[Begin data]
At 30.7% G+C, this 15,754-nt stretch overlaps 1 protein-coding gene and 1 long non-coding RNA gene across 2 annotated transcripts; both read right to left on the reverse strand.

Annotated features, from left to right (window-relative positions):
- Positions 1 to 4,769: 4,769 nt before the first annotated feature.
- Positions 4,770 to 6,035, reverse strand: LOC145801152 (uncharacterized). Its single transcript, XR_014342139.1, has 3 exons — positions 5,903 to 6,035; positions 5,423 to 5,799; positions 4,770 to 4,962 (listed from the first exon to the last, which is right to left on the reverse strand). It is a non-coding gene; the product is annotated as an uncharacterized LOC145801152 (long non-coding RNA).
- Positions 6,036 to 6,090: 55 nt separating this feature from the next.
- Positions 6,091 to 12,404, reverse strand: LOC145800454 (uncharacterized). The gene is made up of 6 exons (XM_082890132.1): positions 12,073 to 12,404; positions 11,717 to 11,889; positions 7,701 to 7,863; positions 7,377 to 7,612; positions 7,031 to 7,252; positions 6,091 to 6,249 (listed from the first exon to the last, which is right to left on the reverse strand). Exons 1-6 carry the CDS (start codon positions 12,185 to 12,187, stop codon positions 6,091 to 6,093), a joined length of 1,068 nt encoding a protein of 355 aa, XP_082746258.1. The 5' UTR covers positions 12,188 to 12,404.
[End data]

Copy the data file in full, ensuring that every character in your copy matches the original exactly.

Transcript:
At 30.7% G+C, this 15,754-nt stretch overlaps 1 protein-coding gene and 1 long non-coding RNA gene across 2 annotated transcripts; both read right to left on the reverse strand.

Annotated features, from left to right (window-relative positions):
- Positions 1 to 4,769: 4,769 nt before the first annotated feature.
- Positions 4,770 to 6,035, reverse strand: LOC145801152 (uncharacterized). Its single transcript, XR_014342139.1, has 3 exons — positions 5,903 to 6,035; positions 5,423 to 5,799; positions 4,770 to 4,962 (listed from the first exon to the last, which is right to left on the reverse strand). It is a non-coding gene; the product is annotated as an uncharacterized LOC145801152 (long non-coding RNA).
- Positions 6,036 to 6,090: 55 nt separating this feature from the next.
- Positions 6,091 to 12,404, reverse strand: LOC145800454 (uncharacterized). The gene is made up of 6 exons (XM_082890132.1): positions 12,073 to 12,404; positions 11,717 to 11,889; positions 7,701 to 7,863; positions 7,377 to 7,612; positions 7,031 to 7,252; positions 6,091 to 6,249 (listed from the first exon to the last, which is right to left on the reverse strand). Exons 1-6 carry the CDS (start codon positions 12,185 to 12,187, stop codon positions 6,091 to 6,093), a joined length of 1,068 nt encoding a protein of 355 aa, XP_082746258.1. The 5' UTR covers positions 12,188 to 12,404.